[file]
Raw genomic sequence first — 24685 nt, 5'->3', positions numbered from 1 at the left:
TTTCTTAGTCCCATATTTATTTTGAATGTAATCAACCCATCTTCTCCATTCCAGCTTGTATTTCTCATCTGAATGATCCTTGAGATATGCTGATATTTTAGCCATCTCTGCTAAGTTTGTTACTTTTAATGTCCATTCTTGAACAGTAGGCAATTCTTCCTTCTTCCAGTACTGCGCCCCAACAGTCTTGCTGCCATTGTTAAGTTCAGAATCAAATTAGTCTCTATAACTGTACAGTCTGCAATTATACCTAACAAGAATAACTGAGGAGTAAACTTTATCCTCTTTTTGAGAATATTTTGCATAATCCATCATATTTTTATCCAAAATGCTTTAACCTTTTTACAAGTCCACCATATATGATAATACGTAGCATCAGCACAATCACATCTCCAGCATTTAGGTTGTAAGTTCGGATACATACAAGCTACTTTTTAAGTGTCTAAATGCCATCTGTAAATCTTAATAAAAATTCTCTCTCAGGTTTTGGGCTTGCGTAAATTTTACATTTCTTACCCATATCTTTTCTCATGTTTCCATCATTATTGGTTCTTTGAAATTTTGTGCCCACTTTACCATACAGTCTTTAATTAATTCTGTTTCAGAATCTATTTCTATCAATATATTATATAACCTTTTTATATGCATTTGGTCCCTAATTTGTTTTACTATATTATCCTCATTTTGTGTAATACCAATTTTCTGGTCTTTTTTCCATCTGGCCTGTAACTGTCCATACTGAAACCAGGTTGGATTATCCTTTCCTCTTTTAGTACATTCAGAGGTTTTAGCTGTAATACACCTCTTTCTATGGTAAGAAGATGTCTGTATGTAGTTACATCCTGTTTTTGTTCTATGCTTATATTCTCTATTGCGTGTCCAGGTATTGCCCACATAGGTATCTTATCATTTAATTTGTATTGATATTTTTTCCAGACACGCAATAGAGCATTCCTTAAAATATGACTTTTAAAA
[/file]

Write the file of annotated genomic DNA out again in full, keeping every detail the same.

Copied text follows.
Raw genomic sequence first — 24685 nt, 5'->3', positions numbered from 1 at the left:
TTTCTTAGTCCCATATTTATTTTGAATGTAATCAACCCATCTTCTCCATTCCAGCTTGTATTTCTCATCTGAATGATCCTTGAGATATGCTGATATTTTAGCCATCTCTGCTAAGTTTGTTACTTTTAATGTCCATTCTTGAACAGTAGGCAATTCTTCCTTCTTCCAGTACTGCGCCCCAACAGTCTTGCTGCCATTGTTAAGTTCAGAATCAAATTAGTCTCTATAACTGTACAGTCTGCAATTATACCTAACAAGAATAACTGAGGAGTAAACTTTATCCTCTTTTTGAGAATATTTTGCATAATCCATCATATTTTTATCCAAAATGCTTTAACCTTTTTACAAGTCCACCATATATGATAATACGTAGCATCAGCACAATCACATCTCCAGCATTTAGGTTGTAAGTTCGGATACATACAAGCTACTTTTTAAGTGTCTAAATGCCATCTGTAAATCTTAATAAAAATTCTCTCTCAGGTTTTGGGCTTGCGTAAATTTTACATTTCTTACCCATATCTTTTCTCATGTTTCCATCATTATTGGTTCTTTGAAATTTTGTGCCCACTTTACCATACAGTCTTTAATTAATTCTGTTTCAGAATCTATTTCTATCAATATATTATATAACCTTTTTATATGCATTTGGTCCCTAATTTGTTTTACTATATTATCCTCATTTTGTGTAATACCAATTTTCTGGTCTTTTTTCCATCTGGCCTGTAACTGTCCATACTGAAACCAGGTTGGATTATCCTTTCCTCTTTTAGTACATTCAGAGGTTTTAGCTGTAATACACCTCTTTCTATGGTAAGAAGATGTCTGTATGTAGTTACATCCTGTTTTTGTTCTATGCTTATATTCTCTATTGCGTGTCCAGGTATTGCCCACATAGGTATCTTATCATTTAATTTGTATTGATATTTTTTCCAGACACGCAATAGAGCATTCCTTAAAATATGACTTTTAAAA